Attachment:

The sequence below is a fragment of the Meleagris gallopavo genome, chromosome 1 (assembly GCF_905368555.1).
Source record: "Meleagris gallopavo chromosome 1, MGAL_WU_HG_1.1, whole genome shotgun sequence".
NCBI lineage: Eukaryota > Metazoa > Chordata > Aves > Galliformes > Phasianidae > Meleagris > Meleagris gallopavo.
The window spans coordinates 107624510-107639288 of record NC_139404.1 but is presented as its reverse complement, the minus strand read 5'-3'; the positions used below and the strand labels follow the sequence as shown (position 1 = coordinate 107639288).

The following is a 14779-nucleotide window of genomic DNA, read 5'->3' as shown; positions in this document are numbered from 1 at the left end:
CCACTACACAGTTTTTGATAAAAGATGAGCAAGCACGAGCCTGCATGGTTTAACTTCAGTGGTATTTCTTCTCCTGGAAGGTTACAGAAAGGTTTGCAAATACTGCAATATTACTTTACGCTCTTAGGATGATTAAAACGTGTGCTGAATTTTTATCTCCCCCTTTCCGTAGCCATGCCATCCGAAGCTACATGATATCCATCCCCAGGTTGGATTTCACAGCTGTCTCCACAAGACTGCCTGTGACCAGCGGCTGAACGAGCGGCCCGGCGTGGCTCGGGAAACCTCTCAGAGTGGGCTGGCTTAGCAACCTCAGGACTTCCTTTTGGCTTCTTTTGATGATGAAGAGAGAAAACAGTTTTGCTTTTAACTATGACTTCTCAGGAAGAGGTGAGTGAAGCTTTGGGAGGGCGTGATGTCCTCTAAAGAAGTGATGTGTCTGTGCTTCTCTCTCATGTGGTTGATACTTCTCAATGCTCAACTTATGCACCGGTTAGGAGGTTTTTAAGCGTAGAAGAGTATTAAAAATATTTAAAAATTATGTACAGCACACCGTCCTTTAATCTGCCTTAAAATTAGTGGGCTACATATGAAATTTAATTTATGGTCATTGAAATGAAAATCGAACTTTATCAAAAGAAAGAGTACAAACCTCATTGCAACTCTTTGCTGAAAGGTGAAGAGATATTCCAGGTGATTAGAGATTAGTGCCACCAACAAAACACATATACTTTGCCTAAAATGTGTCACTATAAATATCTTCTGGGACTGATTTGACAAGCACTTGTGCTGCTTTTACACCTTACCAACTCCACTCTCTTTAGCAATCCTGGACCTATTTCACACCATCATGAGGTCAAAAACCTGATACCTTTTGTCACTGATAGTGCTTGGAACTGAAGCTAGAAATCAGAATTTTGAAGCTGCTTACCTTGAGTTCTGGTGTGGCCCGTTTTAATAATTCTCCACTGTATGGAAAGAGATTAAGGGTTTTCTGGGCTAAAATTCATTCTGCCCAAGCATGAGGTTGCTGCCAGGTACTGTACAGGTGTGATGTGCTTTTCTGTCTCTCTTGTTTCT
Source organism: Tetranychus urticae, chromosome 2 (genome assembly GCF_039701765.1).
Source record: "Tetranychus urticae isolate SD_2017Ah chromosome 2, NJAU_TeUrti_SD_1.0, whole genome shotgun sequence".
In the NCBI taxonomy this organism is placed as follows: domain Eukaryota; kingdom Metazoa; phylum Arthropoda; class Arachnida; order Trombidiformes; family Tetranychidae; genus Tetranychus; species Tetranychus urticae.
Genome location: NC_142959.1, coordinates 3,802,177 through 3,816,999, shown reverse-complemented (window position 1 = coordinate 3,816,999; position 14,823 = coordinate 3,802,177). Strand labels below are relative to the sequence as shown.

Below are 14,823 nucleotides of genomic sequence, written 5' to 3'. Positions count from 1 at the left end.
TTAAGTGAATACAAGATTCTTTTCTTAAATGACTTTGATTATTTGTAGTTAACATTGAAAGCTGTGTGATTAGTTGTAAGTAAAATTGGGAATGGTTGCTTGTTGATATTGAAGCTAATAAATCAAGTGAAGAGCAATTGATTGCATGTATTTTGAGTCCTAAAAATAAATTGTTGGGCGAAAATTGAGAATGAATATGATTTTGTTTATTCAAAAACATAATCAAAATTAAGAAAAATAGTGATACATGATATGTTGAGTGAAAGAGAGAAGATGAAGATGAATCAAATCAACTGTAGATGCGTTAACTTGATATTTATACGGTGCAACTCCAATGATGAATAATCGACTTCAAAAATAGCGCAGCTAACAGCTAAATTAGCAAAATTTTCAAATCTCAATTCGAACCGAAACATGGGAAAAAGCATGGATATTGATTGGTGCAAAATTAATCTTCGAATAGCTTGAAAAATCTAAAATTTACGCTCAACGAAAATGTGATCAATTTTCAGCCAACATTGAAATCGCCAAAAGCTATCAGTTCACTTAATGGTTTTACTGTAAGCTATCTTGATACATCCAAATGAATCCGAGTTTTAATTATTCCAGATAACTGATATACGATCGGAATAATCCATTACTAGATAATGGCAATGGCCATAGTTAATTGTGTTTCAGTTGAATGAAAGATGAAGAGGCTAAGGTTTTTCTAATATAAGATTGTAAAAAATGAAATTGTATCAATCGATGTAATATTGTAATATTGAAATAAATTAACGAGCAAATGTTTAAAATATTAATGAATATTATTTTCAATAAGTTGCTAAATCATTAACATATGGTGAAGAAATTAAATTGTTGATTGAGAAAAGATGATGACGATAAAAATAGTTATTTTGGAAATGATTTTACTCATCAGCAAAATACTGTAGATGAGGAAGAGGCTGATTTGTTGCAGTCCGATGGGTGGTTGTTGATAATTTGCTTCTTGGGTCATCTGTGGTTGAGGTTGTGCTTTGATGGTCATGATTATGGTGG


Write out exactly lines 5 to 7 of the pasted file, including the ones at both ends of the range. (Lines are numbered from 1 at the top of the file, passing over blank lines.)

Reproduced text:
The following is a 14779-nucleotide window of genomic DNA, read 5'->3' as shown; positions in this document are numbered from 1 at the left end:
CCACTACACAGTTTTTGATAAAAGATGAGCAAGCACGAGCCTGCATGGTTTAACTTCAGTGGTATTTCTTCTCCTGGAAGGTTACAGAAAGGTTTGCAAATACTGCAATATTACTTTACGCTCTTAGGATGATTAAAACGTGTGCTGAATTTTTATCTCCCCCTTTCCGTAGCCATGCCATCCGAAGCTACATGATATCCATCCCCAGGTTGGATTTCACAGCTGTCTCCACAAGACTGCCTGTGACCAGCGGCTGAACGAGCGGCCCGGCGTGGCTCGGGAAACCTCTCAGAGTGGGCTGGCTTAGCAACCTCAGGACTTCCTTTTGGCTTCTTTTGATGATGAAGAGAGAAAACAGTTTTGCTTTTAACTATGACTTCTCAGGAAGAGGTGAGTGAAGCTTTGGGAGGGCGTGATGTCCTCTAAAGAAGTGATGTGTCTGTGCTTCTCTCTCATGTGGTTGATACTTCTCAATGCTCAACTTATGCACCGGTTAGGAGGTTTTTAAGCGTAGAAGAGTATTAAAAATATTTAAAAATTATGTACAGCACACCGTCCTTTAATCTGCCTTAAAATTAGTGGGCTACATATGAAATTTAATTTATGGTCATTGAAATGAAAATCGAACTTTATCAAAAGAAAGAGTACAAACCTCATTGCAACTCTTTGCTGAAAGGTGAAGAGATATTCCAGGTGATTAGAGATTAGTGCCACCAACAAAACACATATACTTTGCCTAAAATGTGTCACTATAAATATCTTCTGGGACTGATTTGACAAGCACTTGTGCTGCTTTTACACCTTACCAACTCCACTCTCTTTAGCAATCCTGGACCTATTTCACACCATCATGAGGTCAAAAACCTGATACCTTTTGTCACTGATAGTGCTTGGAACTGAAGCTAGAAATCAGAATTTTGAAGCTGCTTACCTTGAGTTCTGGTGTGGCCCGTTTTAATAATTCTCCACTGTATGGAAAGAGATTAAGGGTTTTCTGGGCTAAAATTCATTCTGCCCAAGCATGAGGTTGCTGCCAGGTACTGTACAGGTGTGATGTGCTTTTCTGTCTCTCTTGTTTCT
Source organism: Tetranychus urticae, chromosome 2 (genome assembly GCF_039701765.1).